Nevertheless, with the path of the Hurricanes goalies since this move, the numbers at a minimum make it worth considering. Anton Khudobin plummeted from a strong .926 save percentage in 2013-14 to .900 in Marcoux’s first year as goalie coach. Eddie Lack went from leading his team to the playoffs and a .921 save percentage in 2014-15 to a meager .901 in 2015-16 after the transition to Marcoux. Ward’s play under Marcoux is more mixed, and at a basic level his numbers are better though still not great.

Potential misstep #2: Committing to Eddie Lack for 2 years before he played for the Hurricanes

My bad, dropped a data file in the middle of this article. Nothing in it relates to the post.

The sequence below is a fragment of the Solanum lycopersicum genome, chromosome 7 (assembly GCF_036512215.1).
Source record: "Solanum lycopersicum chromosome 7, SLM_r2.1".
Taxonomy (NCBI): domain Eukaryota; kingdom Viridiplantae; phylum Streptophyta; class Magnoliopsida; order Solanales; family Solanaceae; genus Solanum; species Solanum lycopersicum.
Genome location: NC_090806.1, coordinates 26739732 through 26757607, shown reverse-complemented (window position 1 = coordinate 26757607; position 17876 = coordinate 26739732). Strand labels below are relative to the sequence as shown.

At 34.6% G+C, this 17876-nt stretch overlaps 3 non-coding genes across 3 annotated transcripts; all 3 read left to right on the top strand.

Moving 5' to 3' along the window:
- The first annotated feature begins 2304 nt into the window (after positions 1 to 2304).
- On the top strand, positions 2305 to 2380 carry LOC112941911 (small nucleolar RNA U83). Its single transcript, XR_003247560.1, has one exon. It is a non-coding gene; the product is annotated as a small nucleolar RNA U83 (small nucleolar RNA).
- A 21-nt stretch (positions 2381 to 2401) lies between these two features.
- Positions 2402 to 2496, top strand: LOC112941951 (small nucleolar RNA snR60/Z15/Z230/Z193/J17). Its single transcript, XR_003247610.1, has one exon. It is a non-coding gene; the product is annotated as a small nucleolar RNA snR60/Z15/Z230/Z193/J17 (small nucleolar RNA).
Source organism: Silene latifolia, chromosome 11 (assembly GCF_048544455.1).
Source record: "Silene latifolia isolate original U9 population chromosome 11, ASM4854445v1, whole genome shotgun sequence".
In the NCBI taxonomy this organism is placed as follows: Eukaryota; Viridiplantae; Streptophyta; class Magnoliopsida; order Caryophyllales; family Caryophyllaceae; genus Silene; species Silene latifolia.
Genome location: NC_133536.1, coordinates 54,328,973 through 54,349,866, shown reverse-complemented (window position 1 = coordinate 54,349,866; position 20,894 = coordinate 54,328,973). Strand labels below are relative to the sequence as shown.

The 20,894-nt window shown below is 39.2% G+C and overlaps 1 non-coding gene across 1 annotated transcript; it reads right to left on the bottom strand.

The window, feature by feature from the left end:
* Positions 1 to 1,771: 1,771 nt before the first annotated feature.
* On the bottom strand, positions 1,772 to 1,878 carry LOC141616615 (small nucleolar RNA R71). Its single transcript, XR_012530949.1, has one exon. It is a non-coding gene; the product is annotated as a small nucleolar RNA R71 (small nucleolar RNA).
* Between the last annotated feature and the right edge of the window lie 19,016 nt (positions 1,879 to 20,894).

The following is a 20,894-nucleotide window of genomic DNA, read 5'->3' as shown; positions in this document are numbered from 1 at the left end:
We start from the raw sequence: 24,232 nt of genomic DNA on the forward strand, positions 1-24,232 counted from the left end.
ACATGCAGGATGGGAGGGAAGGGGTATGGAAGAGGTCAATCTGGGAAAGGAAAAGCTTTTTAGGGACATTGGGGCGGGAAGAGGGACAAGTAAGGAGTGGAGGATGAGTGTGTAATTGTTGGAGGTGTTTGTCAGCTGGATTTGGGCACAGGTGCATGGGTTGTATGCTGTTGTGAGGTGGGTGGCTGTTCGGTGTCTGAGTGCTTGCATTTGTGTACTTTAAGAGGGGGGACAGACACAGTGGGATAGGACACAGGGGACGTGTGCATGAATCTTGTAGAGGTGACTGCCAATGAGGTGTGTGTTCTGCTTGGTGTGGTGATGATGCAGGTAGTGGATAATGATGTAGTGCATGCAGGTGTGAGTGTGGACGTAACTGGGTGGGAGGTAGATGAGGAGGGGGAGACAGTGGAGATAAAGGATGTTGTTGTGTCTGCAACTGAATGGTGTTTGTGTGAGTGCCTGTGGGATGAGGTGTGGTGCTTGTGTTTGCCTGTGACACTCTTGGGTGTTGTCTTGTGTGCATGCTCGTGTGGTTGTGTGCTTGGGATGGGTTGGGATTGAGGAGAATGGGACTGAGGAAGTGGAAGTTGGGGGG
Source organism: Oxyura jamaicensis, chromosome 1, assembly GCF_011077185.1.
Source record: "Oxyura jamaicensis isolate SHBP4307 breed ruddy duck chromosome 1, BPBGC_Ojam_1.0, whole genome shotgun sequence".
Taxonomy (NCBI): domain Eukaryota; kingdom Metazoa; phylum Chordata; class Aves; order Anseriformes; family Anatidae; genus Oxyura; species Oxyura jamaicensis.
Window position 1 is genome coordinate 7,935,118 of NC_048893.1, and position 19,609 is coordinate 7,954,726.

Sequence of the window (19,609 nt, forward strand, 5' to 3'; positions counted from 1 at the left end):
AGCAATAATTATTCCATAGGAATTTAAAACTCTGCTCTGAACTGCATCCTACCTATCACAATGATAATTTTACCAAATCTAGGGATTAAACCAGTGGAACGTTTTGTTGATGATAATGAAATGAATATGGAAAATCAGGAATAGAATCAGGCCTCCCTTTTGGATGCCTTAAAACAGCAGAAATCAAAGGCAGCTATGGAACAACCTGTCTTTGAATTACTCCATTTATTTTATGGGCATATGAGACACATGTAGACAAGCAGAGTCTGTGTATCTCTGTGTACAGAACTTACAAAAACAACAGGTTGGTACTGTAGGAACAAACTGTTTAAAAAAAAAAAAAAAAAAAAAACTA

Here is another move that has not worked out where the logic on the front is not horrible. Francis made a relatively small bet (3rd and 7th round draft picks) to obtain Lack. He did not want to risk losing him to free agency or having to pay a bunch more to re-sign him if he had a strong 2014-15 season. So before even seeing him play in Raleigh, he committed for 2 years. It only took about 2 months for that decision to look dicey at best. Had Francis not re-signed Lack early, he would have had another open goalie slot before the 2015-16 and would have had the ability to just eat small losses on his initial trade and move forward. Instead, he was locked in (barring a buy out which I now think will happen this summer) for 2 years.


Part 2 (probably either Sunday night or early next week) will pick up at the summer of 2016 and look at what has transpired since then.


Go Canes!